Schickler was interested in the approach Joshi’s team had taken of using sensor data to remove blur because the equipment in each plane also included a tracking platform that collected data from gyroscopes, altimeters, and other sensors. At the time, this data was being used to determine whether there had been excessive motion or whether the plane was flying at the wrong orientation when the camera was taking an exposure.
“This data allowed them to detect when an image would have been blurry,” Joshi explains, “and told them they had to send up the planes again. But until they saw our work, I don't think they had considered taking that next step to use the data to recover the image.”
Joshi was excited when he realized how compatible his research was to the project’s aerial-photography process because BIT was already collecting the data he needed to deblur the aerial images.
“It was one of those things that happened organically,” he recalls. “We had some discussions, they sent some sample images and data, we did some initial exploration, and decided it was a good fit. Then we got started.
“I saw pretty quickly that if we could map their data directly into our framework, it would work. The key was to figure out how the coordinate systems BIT used were different from those we had used in our project. Once we understood how to map their coordinates to ours, it turned out to be a pretty smooth process of literally mapping A to B and C to D.”
Joshi wrote additional code to enable use of the original research code. He was able to generate sample images fairly quickly to show to BIT. That team was impressed with the results and soon informed Joshi that it wanted to make image deblurring part of its aerial-imaging pipeline.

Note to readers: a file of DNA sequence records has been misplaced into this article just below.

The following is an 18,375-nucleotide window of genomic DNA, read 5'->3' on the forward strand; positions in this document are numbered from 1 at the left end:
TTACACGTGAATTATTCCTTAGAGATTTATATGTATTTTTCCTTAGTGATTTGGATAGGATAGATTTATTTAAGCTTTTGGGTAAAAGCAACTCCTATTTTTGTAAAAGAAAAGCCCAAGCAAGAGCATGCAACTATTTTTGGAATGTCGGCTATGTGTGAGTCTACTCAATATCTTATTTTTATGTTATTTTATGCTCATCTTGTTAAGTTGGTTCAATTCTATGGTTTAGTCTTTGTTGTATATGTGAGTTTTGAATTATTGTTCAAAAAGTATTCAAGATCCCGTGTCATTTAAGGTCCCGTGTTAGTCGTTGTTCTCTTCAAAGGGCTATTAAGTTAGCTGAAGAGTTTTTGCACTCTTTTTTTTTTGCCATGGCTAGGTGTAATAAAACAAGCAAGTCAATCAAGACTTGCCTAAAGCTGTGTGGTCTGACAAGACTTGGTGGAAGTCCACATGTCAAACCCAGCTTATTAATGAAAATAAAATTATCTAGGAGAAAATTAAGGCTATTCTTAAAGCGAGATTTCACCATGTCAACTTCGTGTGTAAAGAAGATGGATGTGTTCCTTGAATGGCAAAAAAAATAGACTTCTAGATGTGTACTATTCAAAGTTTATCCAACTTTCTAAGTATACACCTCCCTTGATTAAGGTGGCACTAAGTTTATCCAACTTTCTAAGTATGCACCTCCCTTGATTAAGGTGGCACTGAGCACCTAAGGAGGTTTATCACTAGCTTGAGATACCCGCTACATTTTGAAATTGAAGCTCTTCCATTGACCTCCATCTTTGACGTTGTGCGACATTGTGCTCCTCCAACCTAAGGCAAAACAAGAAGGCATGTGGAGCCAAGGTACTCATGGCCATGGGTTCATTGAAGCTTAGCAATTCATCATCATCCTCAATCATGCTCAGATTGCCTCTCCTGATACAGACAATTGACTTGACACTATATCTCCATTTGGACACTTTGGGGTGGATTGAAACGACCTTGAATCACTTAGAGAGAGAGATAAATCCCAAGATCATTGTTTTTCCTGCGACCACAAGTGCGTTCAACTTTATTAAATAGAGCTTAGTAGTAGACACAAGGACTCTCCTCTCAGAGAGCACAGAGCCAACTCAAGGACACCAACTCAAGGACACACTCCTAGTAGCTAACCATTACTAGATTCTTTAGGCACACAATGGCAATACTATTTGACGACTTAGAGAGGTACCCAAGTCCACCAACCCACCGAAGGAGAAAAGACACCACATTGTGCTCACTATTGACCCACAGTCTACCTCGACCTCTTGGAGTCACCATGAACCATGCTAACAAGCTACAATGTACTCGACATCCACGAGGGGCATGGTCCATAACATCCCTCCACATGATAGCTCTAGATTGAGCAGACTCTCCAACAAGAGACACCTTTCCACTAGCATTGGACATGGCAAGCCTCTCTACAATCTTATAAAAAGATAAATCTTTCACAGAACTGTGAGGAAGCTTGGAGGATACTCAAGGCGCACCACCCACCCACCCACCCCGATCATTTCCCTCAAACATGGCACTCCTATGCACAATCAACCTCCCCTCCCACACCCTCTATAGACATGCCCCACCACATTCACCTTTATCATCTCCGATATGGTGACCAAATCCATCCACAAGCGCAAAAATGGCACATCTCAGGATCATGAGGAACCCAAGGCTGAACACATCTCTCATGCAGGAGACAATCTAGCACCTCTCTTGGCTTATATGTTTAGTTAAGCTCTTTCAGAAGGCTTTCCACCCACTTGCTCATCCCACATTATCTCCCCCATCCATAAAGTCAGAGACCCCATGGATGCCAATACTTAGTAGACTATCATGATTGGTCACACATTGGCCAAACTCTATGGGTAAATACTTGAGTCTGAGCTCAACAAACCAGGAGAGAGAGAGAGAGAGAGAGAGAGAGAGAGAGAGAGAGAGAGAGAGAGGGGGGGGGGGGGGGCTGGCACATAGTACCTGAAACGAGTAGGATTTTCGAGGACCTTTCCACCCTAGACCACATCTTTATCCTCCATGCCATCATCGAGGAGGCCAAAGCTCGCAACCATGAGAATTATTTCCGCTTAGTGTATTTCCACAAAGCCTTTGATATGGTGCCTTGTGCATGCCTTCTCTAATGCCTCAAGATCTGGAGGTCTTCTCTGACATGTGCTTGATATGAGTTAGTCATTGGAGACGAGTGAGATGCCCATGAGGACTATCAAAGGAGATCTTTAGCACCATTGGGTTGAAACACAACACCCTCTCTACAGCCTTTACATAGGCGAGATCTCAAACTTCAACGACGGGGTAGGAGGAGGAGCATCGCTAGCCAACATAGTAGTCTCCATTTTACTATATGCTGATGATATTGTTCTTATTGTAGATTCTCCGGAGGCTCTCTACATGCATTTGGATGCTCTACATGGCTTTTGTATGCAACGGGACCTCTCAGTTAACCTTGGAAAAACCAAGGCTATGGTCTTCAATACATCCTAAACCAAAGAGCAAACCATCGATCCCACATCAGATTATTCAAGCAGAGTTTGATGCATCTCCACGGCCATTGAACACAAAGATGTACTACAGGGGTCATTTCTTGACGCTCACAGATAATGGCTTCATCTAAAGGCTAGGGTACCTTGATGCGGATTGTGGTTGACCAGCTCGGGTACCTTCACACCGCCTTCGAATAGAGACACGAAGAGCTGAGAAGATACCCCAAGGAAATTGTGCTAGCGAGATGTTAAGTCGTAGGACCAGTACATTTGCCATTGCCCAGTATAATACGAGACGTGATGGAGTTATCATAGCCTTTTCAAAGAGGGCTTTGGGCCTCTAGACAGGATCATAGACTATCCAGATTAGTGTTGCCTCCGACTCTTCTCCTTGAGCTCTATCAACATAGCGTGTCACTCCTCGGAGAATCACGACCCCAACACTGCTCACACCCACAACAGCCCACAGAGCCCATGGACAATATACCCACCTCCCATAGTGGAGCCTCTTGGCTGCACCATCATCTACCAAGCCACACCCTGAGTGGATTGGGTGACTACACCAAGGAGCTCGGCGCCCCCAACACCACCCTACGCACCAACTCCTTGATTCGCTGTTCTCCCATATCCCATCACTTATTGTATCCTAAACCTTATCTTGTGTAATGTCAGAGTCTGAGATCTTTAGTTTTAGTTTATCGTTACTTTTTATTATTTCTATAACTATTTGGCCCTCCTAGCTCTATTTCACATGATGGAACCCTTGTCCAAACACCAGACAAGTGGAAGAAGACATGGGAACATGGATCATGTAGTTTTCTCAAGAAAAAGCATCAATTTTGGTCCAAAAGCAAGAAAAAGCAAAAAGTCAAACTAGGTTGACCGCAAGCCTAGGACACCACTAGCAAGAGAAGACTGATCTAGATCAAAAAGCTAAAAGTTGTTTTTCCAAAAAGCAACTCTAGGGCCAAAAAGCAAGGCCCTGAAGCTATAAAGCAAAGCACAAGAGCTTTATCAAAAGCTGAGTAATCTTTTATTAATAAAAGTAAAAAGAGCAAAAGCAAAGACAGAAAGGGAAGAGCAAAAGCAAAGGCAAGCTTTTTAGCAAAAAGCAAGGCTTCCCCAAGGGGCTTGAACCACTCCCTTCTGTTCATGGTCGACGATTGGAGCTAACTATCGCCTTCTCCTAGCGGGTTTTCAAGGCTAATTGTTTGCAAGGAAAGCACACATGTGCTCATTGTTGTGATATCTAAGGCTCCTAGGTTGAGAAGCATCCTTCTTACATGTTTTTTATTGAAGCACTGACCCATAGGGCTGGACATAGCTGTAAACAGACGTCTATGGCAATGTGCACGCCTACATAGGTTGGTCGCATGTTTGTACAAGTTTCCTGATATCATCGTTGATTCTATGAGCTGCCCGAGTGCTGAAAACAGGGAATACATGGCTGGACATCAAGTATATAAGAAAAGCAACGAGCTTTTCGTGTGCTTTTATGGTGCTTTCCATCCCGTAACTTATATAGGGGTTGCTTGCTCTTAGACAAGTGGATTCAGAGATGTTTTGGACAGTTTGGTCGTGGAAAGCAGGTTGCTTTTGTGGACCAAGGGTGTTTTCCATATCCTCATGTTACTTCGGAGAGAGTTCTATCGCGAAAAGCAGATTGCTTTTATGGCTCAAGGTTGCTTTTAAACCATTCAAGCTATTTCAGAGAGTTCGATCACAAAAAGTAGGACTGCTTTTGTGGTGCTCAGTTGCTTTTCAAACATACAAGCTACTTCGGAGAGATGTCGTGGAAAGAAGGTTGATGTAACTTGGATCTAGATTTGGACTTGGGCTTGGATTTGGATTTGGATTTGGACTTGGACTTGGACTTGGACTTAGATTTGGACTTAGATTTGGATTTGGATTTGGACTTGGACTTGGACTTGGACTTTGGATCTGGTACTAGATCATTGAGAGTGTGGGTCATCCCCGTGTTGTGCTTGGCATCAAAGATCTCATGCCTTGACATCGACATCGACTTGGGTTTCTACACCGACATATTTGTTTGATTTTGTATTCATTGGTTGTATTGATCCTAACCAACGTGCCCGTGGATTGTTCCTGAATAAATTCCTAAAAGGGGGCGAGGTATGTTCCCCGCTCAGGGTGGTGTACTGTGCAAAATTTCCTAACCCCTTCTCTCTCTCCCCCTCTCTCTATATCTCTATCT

BIT assigned developers Chintan Shah and Yuxiang Liu to help Joshi package the code to meet the needs of the production process.
“BIT works with really large images,” Joshi says. “They take chunks of these images, run them through the deblurring code, then stitch them all back together. The volume of data is amazing. Each individual strip of image data represents miles and miles of actual ground in the real world. Even though they chop up a strip into another hundred blocks to process, each one still represents gigabytes of pixel data.”
Joshi has been interested in image deblurring for a long time, even when he was an intern with Microsoft Research Redmond in 2007. When he began working full time at that lab in 2008, this image-deblurring project was the first one he tackled, and he’s thrilled that it has led to his first experience in working with a product group.
“Image deblurring is a very active research area,” he says. “The fact that this work is being used in an actual product scenario is pretty cool and a big success, because it is still an open problem.”
He recalls his excitement when Bing Maps finally put some of “his” images online.
“I was constantly pinging my contacts in Boulder during the summer of 2011,” he recalls. “There’s so much processing they have to do before the images go online, not just the deblurring. One day, I got email that said, ‘OK, go to Bing Maps, and enter these coordinates,’ and I finally got to see an area where the images had been processed using my algorithm. ”
What has been the most interesting thing about this technology transfer?
“The fact that when we worked on this paper, it was aimed at consumer photography,” Joshi says. “I never expected technology transfer to an aerial-mapping application. In a sense, the hard part was in connecting the two dots, when someone at BIT who knew about the gyroscopic data they were collecting thought there might be a way to apply our research to their situation. From there on, it was a matter of getting everyone on the same page.”
Joshi muses that image deblurring is only one of many Microsoft Research tech transfers that have enhanced Microsoft products behind the scenes.
“There are many research-to-product transfers that take place behind the scenes at Microsoft that are not apparent to consumers,” he says. “I wish people had more visibility into these collaborations, which take place more often than people might expect, because it makes the product story more interesting.”